Deeks VAT News Issue 31   

April 2023 – Issue 31   Keeping you up to date on VAT changes In this months newsletter we cover the following:  DIY Housebuilders’ Scheme – deadline for claims extended Food for assistance dogs now zero rated Apportionment of output tax – updated guidance HMRC yearly average and spot rates VAT: The Windsor Framework VAT Registration: […]

April 2023 – Issue 31  

Keeping you up to date on VAT changes

In this months newsletter we cover the following: 

DIY Housebuilders’ Scheme – deadline for claims extended

Food for assistance dogs now zero rated

Apportionment of output tax – updated guidance

HMRC yearly average and spot rates

VAT: The Windsor Framework

VAT Registration: Top tips for agent submissions


A VAT Did you know?

Embryos of animal species which are used for human food may be zero-rated but “anything below” the embryo stage is standard-rated.

DIY Housebuilders’ Scheme – deadline for claims extended

The DIY Housebuilders’ Scheme is a tax refund mechanism for people who build, or arrange to have built, a house they intend to live in. It also applies to converting commercial property into a house(s). This puts a person who constructs their own home on equal footing with commercial housebuilders. There is no need to be VAT registered in order to make the claim.

One of the main problems was the very strict (and rigorously enforced) deadline of three months for the submission of the claim form. This is from completion of the build (usually this is when the certificate of practical completion is issued) or the building is inhabited, although it can be earlier if the certificate is delayed.

However, HMRC has announced that this deadline will be extended to six months from a date yet to be announced. This extension is welcome as it is often difficult to collect all the required information and documentation. In addition, the whole process will be digitised at some point in the future which will also simplify the process.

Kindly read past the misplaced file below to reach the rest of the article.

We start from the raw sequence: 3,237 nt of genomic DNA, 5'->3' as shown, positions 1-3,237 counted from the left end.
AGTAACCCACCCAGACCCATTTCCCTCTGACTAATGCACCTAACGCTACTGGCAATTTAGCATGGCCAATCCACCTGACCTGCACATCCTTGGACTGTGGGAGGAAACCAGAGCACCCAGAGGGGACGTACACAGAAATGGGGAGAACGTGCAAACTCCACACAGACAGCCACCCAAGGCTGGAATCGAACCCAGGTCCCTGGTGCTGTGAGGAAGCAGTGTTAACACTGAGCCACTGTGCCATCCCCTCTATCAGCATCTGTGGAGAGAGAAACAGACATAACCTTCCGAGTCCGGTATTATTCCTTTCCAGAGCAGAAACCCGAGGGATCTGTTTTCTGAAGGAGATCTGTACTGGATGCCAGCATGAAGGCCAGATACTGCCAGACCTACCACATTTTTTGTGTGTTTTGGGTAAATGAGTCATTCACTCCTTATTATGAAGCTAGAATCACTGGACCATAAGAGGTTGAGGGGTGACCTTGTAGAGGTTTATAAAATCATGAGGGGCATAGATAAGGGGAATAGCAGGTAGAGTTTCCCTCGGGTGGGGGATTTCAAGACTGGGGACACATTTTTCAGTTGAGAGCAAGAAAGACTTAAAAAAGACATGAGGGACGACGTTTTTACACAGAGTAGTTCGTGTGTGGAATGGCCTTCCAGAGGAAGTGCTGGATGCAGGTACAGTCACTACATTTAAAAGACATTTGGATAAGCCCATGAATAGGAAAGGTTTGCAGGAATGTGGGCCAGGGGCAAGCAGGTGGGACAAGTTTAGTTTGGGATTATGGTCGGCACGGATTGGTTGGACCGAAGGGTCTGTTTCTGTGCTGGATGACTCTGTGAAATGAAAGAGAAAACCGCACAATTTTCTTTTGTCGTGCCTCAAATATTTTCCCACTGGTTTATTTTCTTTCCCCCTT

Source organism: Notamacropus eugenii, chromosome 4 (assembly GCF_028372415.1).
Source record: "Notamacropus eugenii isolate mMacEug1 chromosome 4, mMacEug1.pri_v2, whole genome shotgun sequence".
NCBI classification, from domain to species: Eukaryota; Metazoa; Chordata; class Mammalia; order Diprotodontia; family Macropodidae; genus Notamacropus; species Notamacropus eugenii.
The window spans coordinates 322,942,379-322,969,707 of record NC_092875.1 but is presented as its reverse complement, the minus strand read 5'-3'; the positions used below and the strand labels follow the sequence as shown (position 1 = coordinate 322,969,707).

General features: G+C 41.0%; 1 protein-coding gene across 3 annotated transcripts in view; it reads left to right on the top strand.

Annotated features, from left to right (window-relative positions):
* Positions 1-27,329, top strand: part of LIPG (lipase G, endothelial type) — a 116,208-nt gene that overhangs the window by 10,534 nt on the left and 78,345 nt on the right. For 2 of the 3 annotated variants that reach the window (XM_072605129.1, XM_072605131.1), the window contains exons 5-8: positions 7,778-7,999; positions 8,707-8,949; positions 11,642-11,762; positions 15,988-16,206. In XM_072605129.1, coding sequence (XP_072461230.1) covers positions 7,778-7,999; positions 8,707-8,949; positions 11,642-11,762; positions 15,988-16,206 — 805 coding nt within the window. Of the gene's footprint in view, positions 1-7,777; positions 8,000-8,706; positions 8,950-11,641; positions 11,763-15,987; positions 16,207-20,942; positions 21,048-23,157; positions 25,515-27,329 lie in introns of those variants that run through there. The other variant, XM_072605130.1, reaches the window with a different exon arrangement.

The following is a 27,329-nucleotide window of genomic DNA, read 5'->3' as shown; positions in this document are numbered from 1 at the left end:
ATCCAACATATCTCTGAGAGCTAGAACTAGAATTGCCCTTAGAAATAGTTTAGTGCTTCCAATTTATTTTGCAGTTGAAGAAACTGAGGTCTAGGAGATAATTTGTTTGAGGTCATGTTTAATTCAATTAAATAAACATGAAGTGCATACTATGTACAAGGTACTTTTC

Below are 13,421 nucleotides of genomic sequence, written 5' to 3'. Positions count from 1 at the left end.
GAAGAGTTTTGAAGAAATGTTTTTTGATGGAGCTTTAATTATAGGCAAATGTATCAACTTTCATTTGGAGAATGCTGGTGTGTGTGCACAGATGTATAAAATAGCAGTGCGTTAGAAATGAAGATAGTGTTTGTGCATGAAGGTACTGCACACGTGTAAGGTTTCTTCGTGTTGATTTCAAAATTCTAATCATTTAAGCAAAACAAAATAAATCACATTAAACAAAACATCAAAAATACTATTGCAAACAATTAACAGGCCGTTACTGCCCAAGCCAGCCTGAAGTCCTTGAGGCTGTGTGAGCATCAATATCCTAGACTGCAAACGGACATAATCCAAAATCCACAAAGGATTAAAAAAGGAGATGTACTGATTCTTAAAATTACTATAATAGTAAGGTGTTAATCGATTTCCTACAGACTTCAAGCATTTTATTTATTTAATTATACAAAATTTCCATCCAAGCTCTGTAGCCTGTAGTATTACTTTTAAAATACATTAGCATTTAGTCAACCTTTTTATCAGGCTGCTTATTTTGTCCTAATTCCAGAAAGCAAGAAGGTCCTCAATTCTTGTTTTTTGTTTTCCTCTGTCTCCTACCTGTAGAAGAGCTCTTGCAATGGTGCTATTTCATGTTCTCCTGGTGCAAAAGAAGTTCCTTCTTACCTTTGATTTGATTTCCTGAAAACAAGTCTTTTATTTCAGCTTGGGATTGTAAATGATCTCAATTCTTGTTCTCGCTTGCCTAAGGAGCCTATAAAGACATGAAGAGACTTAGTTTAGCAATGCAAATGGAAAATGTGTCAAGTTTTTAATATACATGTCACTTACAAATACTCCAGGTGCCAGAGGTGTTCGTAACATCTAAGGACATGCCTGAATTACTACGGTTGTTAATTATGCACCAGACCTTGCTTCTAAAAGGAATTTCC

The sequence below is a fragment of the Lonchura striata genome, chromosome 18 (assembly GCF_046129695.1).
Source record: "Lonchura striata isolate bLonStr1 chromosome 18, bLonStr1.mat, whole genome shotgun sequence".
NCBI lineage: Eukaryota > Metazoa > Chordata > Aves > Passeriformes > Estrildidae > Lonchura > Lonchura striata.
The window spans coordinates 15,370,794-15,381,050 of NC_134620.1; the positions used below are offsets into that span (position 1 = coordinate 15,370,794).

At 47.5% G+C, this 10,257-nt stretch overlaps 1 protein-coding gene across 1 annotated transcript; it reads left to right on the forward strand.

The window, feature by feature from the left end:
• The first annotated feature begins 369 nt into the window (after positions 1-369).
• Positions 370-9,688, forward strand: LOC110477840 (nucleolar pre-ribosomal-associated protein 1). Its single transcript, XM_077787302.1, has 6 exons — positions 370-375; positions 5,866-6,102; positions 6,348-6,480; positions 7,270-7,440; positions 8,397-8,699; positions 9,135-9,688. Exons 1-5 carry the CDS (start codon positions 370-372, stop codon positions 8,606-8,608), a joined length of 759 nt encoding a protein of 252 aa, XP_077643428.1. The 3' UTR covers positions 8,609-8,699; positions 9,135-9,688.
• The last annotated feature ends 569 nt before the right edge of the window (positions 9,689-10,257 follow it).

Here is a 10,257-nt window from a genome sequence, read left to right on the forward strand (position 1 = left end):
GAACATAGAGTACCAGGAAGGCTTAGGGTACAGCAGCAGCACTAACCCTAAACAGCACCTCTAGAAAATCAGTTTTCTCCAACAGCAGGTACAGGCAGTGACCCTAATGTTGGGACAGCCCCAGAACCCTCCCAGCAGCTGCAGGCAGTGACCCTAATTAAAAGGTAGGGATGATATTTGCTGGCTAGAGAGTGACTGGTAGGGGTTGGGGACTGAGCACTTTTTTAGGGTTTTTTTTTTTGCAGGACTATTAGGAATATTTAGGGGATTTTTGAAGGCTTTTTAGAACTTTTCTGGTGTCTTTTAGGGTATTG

Evidence for retrospective claims – new guidance

HMRC has updated its Manual VRM9300 on historic VAT claims.

These types of claims are often called “Fleming” claims and refer to those made before the introduction of the four (once three) year time cap. Such claims extend beyond the period that businesses were required to keep business records and so these were less likely to have remained available.

Standard of Proof where records are unavailable

Where detailed records are unavailable it does not mean there is a lower standard of proof for a claim. The civil standard of proof (on a balance of probabilities) remains.

However, taxpayers’ estimates, assumptions and extrapolations must be sufficiently robust to support a claim. HMRC and the Tribunals must have regard to the evidence that is available, and each claim must be considered on its individual merits.

HMRC state that it “…is not obliged to accept a figure simply because some input tax is due or because it is the claimant’s ‘best guess’ based on the material available”. The claimant must first establish that its method of valuing the claim is reasonable and provide an identifiable repayable amount.

The guidance considers the judgement in the NHS Lothian [2022] UKSC 28 case and its impact on claims where full evidence is unavailable.

Alternative evidence

It is also worth noting that HMRC have the discretion to accept alternative evidence.